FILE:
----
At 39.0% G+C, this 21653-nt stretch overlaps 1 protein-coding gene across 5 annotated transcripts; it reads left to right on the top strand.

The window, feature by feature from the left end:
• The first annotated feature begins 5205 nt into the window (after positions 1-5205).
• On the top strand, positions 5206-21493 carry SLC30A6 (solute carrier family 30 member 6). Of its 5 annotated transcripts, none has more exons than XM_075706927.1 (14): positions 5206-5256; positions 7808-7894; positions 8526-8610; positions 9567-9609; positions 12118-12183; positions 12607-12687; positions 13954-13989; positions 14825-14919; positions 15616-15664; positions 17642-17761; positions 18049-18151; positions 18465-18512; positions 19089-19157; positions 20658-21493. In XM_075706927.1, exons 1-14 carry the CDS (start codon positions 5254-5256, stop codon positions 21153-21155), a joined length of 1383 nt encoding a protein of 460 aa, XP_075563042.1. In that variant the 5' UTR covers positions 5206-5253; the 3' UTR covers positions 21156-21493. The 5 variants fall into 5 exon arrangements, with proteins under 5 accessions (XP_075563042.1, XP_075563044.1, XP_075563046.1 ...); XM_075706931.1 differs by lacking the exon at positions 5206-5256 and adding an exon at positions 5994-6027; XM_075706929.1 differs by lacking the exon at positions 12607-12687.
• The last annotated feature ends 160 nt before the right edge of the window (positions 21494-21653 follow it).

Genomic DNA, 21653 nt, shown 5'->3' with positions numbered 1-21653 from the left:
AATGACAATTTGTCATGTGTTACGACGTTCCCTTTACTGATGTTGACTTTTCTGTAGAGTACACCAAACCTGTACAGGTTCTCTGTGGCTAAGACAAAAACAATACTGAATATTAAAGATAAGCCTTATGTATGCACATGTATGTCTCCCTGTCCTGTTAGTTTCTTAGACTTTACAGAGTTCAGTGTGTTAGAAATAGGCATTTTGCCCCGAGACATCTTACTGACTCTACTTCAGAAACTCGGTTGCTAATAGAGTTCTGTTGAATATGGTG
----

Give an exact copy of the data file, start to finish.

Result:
At 39.0% G+C, this 21653-nt stretch overlaps 1 protein-coding gene across 5 annotated transcripts; it reads left to right on the top strand.

The window, feature by feature from the left end:
• The first annotated feature begins 5205 nt into the window (after positions 1-5205).
• On the top strand, positions 5206-21493 carry SLC30A6 (solute carrier family 30 member 6). Of its 5 annotated transcripts, none has more exons than XM_075706927.1 (14): positions 5206-5256; positions 7808-7894; positions 8526-8610; positions 9567-9609; positions 12118-12183; positions 12607-12687; positions 13954-13989; positions 14825-14919; positions 15616-15664; positions 17642-17761; positions 18049-18151; positions 18465-18512; positions 19089-19157; positions 20658-21493. In XM_075706927.1, exons 1-14 carry the CDS (start codon positions 5254-5256, stop codon positions 21153-21155), a joined length of 1383 nt encoding a protein of 460 aa, XP_075563042.1. In that variant the 5' UTR covers positions 5206-5253; the 3' UTR covers positions 21156-21493. The 5 variants fall into 5 exon arrangements, with proteins under 5 accessions (XP_075563042.1, XP_075563044.1, XP_075563046.1 ...); XM_075706931.1 differs by lacking the exon at positions 5206-5256 and adding an exon at positions 5994-6027; XM_075706929.1 differs by lacking the exon at positions 12607-12687.
• The last annotated feature ends 160 nt before the right edge of the window (positions 21494-21653 follow it).

Genomic DNA, 21653 nt, shown 5'->3' with positions numbered 1-21653 from the left:
AATGACAATTTGTCATGTGTTACGACGTTCCCTTTACTGATGTTGACTTTTCTGTAGAGTACACCAAACCTGTACAGGTTCTCTGTGGCTAAGACAAAAACAATACTGAATATTAAAGATAAGCCTTATGTATGCACATGTATGTCTCCCTGTCCTGTTAGTTTCTTAGACTTTACAGAGTTCAGTGTGTTAGAAATAGGCATTTTGCCCCGAGACATCTTACTGACTCTACTTCAGAAACTCGGTTGCTAATAGAGTTCTGTTGAATATGGTG